by Sharon Rondeau

(Apr. 27, 2018) — A two-page memorandum received on Friday from TDOC inmate Grenda Ray Harmer reports that four inmates from the Morgan County Correctional Complex (MCCX) were “escorted” to the University of Tennessee Medical Center “because they overdosed on drugs sometime between 6:00 pm on 4-19-18 and 6:00 am on 4-20-18.”

The memo was not a copy of one sent to Tennessee officials, as has often been the case with Harmer’s numerous communications over the past 18 months, but rather, addressed specifically to this writer.

Harmer said that the staff who normally would have supervised recreation for Unit #1 of the Protective Custody (PC) area where he is housed had to accompany the inmates to the hospital, thereby pre-empting the recreation period on April 20, 2018.

Harmer referred The Post & Email to a number of memos he directed to TDOC Commissioner Tony Parker and Tennessee Gov. Bill Haslam advising that facility staff were allegedly allowing inmates access to tobacco, a violation of TDOC Administrative Policies and Procedures.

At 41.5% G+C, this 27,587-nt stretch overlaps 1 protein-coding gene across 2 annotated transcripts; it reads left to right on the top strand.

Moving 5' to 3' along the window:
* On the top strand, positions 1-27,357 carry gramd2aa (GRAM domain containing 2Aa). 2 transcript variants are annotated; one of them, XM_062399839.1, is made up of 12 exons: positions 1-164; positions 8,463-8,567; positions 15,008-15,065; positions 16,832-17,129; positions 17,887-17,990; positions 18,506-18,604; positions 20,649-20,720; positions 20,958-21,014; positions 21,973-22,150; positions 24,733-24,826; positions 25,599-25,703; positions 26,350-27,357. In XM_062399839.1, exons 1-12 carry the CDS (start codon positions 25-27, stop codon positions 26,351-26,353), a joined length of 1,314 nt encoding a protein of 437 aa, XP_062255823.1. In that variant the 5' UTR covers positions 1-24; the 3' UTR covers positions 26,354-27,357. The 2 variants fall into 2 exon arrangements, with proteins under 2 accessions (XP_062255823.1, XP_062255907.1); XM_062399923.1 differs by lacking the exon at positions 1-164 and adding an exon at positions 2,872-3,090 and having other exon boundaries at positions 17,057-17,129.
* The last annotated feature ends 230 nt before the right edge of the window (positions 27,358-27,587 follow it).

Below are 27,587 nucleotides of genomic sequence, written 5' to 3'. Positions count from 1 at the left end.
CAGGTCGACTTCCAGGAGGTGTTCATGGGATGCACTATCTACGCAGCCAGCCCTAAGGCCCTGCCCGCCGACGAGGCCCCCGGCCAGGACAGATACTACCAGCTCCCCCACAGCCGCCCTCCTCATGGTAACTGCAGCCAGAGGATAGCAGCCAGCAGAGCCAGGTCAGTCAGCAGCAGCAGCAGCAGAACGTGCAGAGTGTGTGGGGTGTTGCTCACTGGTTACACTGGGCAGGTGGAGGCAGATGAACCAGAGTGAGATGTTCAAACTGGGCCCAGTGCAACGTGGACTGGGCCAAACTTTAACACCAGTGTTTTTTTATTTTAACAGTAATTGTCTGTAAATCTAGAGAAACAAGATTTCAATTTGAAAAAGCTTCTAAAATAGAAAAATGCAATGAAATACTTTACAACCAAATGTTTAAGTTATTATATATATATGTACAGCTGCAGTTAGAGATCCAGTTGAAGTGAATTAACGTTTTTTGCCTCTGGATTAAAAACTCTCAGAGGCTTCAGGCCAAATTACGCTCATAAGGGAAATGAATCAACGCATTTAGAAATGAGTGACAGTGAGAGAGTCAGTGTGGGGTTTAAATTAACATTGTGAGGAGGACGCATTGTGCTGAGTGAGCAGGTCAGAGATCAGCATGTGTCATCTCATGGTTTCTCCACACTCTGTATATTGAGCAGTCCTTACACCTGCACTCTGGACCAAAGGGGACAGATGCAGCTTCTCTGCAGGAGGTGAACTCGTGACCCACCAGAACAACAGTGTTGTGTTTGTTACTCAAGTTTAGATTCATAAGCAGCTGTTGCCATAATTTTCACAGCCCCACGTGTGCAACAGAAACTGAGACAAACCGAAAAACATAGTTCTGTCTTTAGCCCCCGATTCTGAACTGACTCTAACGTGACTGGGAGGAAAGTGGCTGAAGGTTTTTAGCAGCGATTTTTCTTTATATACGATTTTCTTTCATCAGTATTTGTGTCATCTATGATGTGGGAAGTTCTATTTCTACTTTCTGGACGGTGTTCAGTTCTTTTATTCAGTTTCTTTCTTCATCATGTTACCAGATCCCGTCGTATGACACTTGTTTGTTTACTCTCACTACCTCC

In the memo received today, Harmer extended inmates’ reported use of tobacco to illicit drugs. “Now four (4) inmates are at U.T. Hospital because Governor Haslam, Commissioner Parker, and even MCCX Warden Parrish [sic] is not going after MCCX staff for bringing tobacco and drugs into MCCX,” Harmer wrote.

“Parrish” refers to Mike Parris, MCCX’s warden of approximately one month. Just prior to his arrival, Parris served in the same capacity for a number of years at the Northwest Correctional Complex (NWCX) in Tiptonville.

Harmer, who has been in prison for two decades, further predicted that “Commissioner Parker and Governor Haslam will try and sweep this under the rug, so to speak.”

He then detailed his claim to have observed inmates obtaining tobacco out of trash receptacles. He further alleged that “staff at MCCX are dealing,” meaning distributing illegal drugs. “This is why taxpayers money is now being spent to save the lives of four (4) inmates.”

Harmer concluded the memo by asking The Post & Email to “investigate my claims.”

Contraband is a continual problem for prisons across the country. Harmer and others have reported the easy availability of illicit drugs at other Tennessee institutions as well.

As stated on the TDOC website, “Introducing contraband into a correctional facility is a class C felony punishable by a sentence of up to 20 years in prison and up to $10,000 in fines.”

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